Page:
Fly like an Eagle
Aspen Times Staff Writer
When Manu asked me if I was ready for a wing-over, I told him I was. But then I didn’t really know what a wing-over entailed.
I quickly discovered it’s like free-falling on a steroid-boosted roller coaster, only you’re 2,000 feet above ground in a paraglider.
It was that first hard spin, the one that shot my stomach into my throat and turned my knuckles white, that was the most shocking. I had thought the takeoff – from Walsh’s run near the top of Aspen Mountain at 10,800 feet – would be the greatest rush of my Aspen Paragliding experience. I was wrong.
Run by Aspen Expeditions, Aspen Paragliding has been operating guided trips from Aspen and Snowmass ski areas for about 13 years. Manu, whose real name is Emmanuel Depallen, is a Swiss native who got into the sport in the 1980s, when the equipment was sketchy and the flying dangerous. He’s been guiding for Aspen Paragliding for five years. Having logged thousands of flights over the past two decades, I trusted Manu.
For the first 30 minutes of the tandem flight, Manu and I gently ascended to 12,000 feet in a circular climb. When morning sun heats the valley floor and the eastern face of Aspen mountain, thermal waves begin to rise through the lower atmosphere, creating a lift that paragliders can ride. Manu has ridden these thermal waves to 18,000 feet, the legal limit for paragliders. He wouldn’t comment on whether he’d flown above that limit.
Circling above the North Star Preserve on a cloudless morning was magical. Rusty red canyon walls contrasted with the lingering white on the higher peaks and the deep green of the valley floors – remnants of a snowy winter and wet spring.
It was during our gradual descent that Manu asked me if I was up for the “full experience of paragliding” – meaning spiral dives and wing-overs.
A spiral dive, which is pretty self-explanatory, refers to a pilot-controlled spiral descent. A wing-over, on the other hand, is more like a flip, or a series of flips. This maneuver, which actually inverts the pilot and his passenger, can produce a G-force between 2 and 3. To better understand what that means, picture a dog with its head hanging out the win-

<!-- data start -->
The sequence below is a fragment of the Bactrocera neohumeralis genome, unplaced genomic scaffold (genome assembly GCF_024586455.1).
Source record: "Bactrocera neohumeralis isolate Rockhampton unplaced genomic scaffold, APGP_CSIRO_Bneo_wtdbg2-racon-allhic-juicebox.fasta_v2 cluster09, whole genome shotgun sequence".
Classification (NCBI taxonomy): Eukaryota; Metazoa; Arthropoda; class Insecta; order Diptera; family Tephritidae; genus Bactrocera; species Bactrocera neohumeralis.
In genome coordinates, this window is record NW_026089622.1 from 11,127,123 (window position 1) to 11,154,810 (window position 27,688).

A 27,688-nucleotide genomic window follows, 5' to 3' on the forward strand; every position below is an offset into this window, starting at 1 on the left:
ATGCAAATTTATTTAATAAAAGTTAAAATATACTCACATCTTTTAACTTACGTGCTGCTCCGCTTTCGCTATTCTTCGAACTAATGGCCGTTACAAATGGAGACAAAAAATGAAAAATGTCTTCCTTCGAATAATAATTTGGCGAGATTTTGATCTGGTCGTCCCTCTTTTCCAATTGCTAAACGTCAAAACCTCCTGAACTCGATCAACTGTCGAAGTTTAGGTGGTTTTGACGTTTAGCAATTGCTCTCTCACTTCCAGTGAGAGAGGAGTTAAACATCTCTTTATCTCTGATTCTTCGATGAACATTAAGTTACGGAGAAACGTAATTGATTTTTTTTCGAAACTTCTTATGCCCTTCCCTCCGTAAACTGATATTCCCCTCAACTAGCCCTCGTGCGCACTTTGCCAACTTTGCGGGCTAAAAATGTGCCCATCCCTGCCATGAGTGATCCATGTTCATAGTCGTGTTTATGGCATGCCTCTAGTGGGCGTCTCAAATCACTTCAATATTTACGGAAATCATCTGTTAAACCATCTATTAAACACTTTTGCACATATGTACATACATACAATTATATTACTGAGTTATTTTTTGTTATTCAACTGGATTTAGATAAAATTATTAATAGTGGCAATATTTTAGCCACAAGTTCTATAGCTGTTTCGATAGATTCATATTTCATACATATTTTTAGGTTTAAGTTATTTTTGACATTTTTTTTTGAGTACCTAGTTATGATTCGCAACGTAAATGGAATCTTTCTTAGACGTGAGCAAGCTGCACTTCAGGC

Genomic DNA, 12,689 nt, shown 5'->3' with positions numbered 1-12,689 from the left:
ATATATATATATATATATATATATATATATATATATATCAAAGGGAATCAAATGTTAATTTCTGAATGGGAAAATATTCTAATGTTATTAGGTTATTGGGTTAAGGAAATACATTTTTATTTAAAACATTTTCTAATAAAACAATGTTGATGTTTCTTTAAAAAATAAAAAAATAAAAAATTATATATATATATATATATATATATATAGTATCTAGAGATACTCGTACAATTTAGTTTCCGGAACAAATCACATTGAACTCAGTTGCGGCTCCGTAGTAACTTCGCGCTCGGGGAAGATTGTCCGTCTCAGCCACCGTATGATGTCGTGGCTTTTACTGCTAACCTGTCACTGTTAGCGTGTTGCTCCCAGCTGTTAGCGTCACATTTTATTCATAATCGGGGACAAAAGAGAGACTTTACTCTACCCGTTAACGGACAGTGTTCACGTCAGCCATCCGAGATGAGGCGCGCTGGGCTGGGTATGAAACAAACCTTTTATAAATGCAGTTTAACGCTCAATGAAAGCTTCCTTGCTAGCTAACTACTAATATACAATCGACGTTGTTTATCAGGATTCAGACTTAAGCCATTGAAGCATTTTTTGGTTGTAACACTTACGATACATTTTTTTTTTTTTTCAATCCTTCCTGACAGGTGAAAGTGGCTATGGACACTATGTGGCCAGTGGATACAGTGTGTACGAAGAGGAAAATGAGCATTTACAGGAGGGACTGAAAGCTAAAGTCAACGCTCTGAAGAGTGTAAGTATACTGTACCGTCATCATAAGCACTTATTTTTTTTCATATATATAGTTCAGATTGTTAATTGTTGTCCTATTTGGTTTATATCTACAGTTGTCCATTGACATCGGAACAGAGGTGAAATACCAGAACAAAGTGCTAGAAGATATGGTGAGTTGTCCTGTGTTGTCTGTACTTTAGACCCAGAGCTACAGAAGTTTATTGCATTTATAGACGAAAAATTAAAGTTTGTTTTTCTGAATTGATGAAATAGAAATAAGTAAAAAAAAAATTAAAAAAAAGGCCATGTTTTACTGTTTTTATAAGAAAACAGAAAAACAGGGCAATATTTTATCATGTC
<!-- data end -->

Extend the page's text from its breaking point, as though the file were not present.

dow of a speeding car. At least, that’s how I felt, as if my cheeks were flapping against my ears. In reality, it’s just a great rush.
And that’s what Aspen Paragliding is all about – giving clients a great adrenaline rush. Well, that and safety.
With an impeccable safety record – no fatalities in close to 15 years of operation – it’s one of the safest paragliding operations in the country.
The guys in charge
The man behind it all is Dick Jackson. The owner of Aspen Expeditions (AE), Jackson created Aspen Paragliding in 1990. Now, he and his pilots fly four times a day in the summer and about 125 times total in the winter. All flights depend on the weather. Morning flights take off from Walsh’s, while afternoon and evening flights leave from Ruthie’s, on the west side of Aspen Mountain. Flights also take off from Snowmass Ski Area.
Jackson bought AE in 1976, and has since turned it into a world-renowned guide service. “It’s come a little way since then,” Jackson said. “I bought it for $200, and got a Rolodex file, a P.O. box and a bag of shoes.”
Jackson is the president of the board of American Mountain Guides and a certified UIAGM and AMGA mountain guide, meaning he is certified to guide trips in the United States and abroad. AE offers guided rock climbing, mountaineering, wilderness and paragliding trips in the summer, and ice climbing, backcountry skiing, and avalanche education courses in the winter.
Aside from the Aspen area, AE offers guided trips in Arizona and Chamonix, France.